WLT representatives applaud conservation efforts in Armenia SEARCH NEWS

Bill, Simon, John and Nicola.

A group of staff and supporters of World Land Trust (WLT) have returned from a site visit to Armenia enthusiastic about supporting habitat preservation in the South Caucasus.

The delegation was headed by WLT Chief Executive John Burton. He was joined by TV presenter Bill Oddie and journalist Simon Barnes, both Council members and author Nicola Davies, a WLT Ambassador.

The visit was hosted by WLT’s partner in Armenia, Foundation for the Preservation of Wildlife and Cultural Assets (FPWC).

The visitors’ programme included meetings with Armenia’s newly appointed Minister of Nature Protection, Aramayis Grigoryan; the famous botanist and FPWC adviser Professor Eleanora Gabrielyan and Ralph Yirikian, General Manager of VivaCell-MTS, which provides corporate support to FPWC.

The group also met several representatives of local communities, among them Urtsadzor village mayor, Raffael Andreasyan.

During these meetings John publicly expressed his admiration for FPWC”s nature conservation efforts: “FPWC is to be applauded for setting up the first privately protected area in Armenia. The Caucasus Wildlife Refuge is a ground breaking approach to protecting biodiversity in the buffer zone of Khosrov Forest State Reserve.” John called on both Armenian and international stakeholders to support FPWC and its work.

WLT Ambassadors

It was John’s fourth visit to the country and he was delighted that others in the party were able to witness for the first time the landscape and extraordinary biodiversity of the region.

He said: “It is important that WLT ambassadors like Bill, Simon and Nicola see for themselves Armenia’s biodiversity. All three are leaders in their own fields. They are specialists in communication and they are well placed to raise awareness of need for conservation in Armenia.”

Ranger Manuk

During the trip the group went into the mountains on horseback in the company of Manuk Manukyan, a wildlife ranger supported by WLT’s Keepers of the Wild programme (pictured, right).

Simon described his encounter with the ranger: “Sometimes – actually quite often in wildlife conservation – you meet a person characterised by quiet but ferocious dedication in impossibly forbidding circumstances. You feel a little ashamed; you feel a lot inspired.”

Since the visit Simon has covered different aspects of the trip in a series of articles in The Times. In one piece he describes the rugged terrain: “It’s a tough, bare, hard place, and it takes a juniper tree 300 years to grow the size of your own Christmas tree. It’s not teeming like the rainforest or the Serengeti.”

Caucasian Leopard

Bill Oddie: “We know that there are leopards up there in the mountains.” © Misad / dreamstime.com.

With extreme heat in summer and temperatures well below freezing in winter “nothing about this place is easy”. But, as he goes on to say: “Not all great wildlife projects are about fantastic abundance. These fierce scarce places are also part of the planet and need conserving along with the tough, scattered creatures that live here.”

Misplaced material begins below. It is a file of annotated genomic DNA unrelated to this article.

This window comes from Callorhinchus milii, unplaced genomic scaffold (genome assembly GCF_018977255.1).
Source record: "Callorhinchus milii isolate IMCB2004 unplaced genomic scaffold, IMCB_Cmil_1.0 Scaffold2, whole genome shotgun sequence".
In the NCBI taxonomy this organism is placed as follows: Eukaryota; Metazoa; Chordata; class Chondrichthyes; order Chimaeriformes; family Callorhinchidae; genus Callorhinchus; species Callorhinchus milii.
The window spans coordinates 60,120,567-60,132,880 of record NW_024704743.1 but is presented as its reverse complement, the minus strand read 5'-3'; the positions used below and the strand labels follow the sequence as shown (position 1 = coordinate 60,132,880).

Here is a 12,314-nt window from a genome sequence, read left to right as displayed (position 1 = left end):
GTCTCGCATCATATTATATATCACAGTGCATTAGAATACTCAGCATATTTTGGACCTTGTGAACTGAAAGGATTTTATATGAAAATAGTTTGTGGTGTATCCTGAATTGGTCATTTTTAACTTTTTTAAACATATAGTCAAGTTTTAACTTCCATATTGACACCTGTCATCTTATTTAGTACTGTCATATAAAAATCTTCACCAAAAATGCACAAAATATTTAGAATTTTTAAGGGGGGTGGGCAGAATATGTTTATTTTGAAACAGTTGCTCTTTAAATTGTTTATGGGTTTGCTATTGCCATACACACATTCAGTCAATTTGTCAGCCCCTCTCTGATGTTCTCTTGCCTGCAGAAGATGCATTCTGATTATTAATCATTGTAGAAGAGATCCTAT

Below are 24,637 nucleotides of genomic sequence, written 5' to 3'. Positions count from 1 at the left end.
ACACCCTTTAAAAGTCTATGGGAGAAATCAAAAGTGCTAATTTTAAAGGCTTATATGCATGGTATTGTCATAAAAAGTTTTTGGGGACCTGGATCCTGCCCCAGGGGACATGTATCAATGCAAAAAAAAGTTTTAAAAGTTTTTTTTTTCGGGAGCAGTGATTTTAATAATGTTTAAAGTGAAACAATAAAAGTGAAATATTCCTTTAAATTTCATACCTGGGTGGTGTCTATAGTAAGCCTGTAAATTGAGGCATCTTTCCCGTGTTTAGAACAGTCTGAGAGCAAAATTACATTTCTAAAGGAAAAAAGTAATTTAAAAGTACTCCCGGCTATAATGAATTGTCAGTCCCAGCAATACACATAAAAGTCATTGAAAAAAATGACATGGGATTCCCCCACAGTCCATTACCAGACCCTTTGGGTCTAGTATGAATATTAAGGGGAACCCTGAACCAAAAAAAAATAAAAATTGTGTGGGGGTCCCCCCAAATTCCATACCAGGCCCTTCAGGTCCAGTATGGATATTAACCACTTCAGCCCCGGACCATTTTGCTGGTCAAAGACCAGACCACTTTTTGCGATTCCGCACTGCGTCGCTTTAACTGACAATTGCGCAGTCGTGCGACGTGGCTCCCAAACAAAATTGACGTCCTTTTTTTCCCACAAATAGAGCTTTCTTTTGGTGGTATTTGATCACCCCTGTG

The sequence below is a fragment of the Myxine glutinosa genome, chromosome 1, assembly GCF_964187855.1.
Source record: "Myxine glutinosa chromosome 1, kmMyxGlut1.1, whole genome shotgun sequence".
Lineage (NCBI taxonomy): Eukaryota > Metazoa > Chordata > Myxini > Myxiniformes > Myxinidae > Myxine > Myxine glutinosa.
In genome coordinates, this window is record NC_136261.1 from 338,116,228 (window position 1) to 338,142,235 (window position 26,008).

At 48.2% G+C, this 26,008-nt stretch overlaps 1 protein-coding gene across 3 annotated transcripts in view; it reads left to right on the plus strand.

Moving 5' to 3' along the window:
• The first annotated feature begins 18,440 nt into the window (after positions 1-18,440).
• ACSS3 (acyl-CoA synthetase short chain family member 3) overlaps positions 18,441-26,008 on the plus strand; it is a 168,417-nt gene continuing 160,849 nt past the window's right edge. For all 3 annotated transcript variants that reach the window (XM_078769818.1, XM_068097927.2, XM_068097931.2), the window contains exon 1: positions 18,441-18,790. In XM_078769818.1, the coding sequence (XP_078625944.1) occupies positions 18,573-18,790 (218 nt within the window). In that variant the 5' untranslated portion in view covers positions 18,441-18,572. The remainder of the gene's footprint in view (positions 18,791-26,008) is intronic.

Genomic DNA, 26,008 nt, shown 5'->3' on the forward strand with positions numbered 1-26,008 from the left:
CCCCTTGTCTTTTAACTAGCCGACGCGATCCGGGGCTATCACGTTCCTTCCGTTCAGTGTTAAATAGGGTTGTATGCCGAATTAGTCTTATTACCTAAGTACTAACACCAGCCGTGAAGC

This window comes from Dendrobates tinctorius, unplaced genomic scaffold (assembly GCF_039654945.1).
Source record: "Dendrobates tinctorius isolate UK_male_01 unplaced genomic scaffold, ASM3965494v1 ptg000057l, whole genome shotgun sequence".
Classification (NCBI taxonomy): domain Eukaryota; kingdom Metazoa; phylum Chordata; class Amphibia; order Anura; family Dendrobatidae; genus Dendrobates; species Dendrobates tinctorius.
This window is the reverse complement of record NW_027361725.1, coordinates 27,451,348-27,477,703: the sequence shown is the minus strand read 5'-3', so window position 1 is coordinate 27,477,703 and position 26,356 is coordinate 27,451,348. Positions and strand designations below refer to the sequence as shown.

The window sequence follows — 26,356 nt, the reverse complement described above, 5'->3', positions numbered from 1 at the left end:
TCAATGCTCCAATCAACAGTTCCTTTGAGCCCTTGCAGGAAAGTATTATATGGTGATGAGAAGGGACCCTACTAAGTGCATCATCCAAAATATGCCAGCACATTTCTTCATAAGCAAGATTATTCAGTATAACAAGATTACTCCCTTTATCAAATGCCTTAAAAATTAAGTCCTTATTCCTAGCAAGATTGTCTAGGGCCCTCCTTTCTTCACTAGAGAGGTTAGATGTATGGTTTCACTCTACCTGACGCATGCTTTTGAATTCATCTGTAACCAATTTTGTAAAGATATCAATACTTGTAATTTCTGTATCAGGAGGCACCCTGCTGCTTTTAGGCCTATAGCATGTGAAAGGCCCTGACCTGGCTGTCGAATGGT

Bill was also enthusiastic about the trip. He said: “The scenery is absolutely fabulous: nonstop ravines and mountains. And the wildlife, the really special wildlife is not easy to see but it’s there. The bears, the ibex and, of course, the big star, the leopard, they’re up there somewhere. We know that.”

Nicola Davies joined the field trip in order to research her next book for children. She explored the Caucasus Wildlife Refuge and visited Urtsadzor village to get a deeper understanding of local people’s perception of living close to wild animals such as leopard, bear and lynx.

She too was touched by her visit to Armenia: “I hope my new children’s book about the leopard will portray some of the unforgettable experiences I had here. Not only the unique landscapes, the amazing flora and the rich wildlife but also my impressions about the people living in rural Armenia. About their kindness, hospitality, endurance and how – in spite of all hardships – they live in and with nature. For me this was a journey into a new world.”

Species diversity

During the trip, the group visited the Armash wetlands, where they were thrilled to see a remarkable variety of birds. Some of the birds dipping and diving in the Armenian wetlands are common to the British Isles – swallows, house martins and swifts – but in numbers not seen in this country for decades.

Mary McEvoy, WLT Conservation Programmes Manager, was also in the group. She said: “Knowing how much wildlife we have lost in Britain in recent years makes us all the more determined to protect biodiversity in Armenia. That’s why WLT’s support for FPWC is so important. Our site visit gave us the opportunity to see FPWC’s outstanding achievements to date and to discuss how WLT can continue to support FPWC’s conservation programmes into the future.”

The visit took place 16-21 May 2014.

More information

Since 2012 WLT has been running a special appeal to protect habitat for the Caucasian Leopard, listed by IUCN as Critically Endangered. Other large mammals including the Bezoar Goat and the Syrian Brown Bear are also benefiting from WLT support along with a range of birds including Eurasian Black Vulture and Lammergeier.

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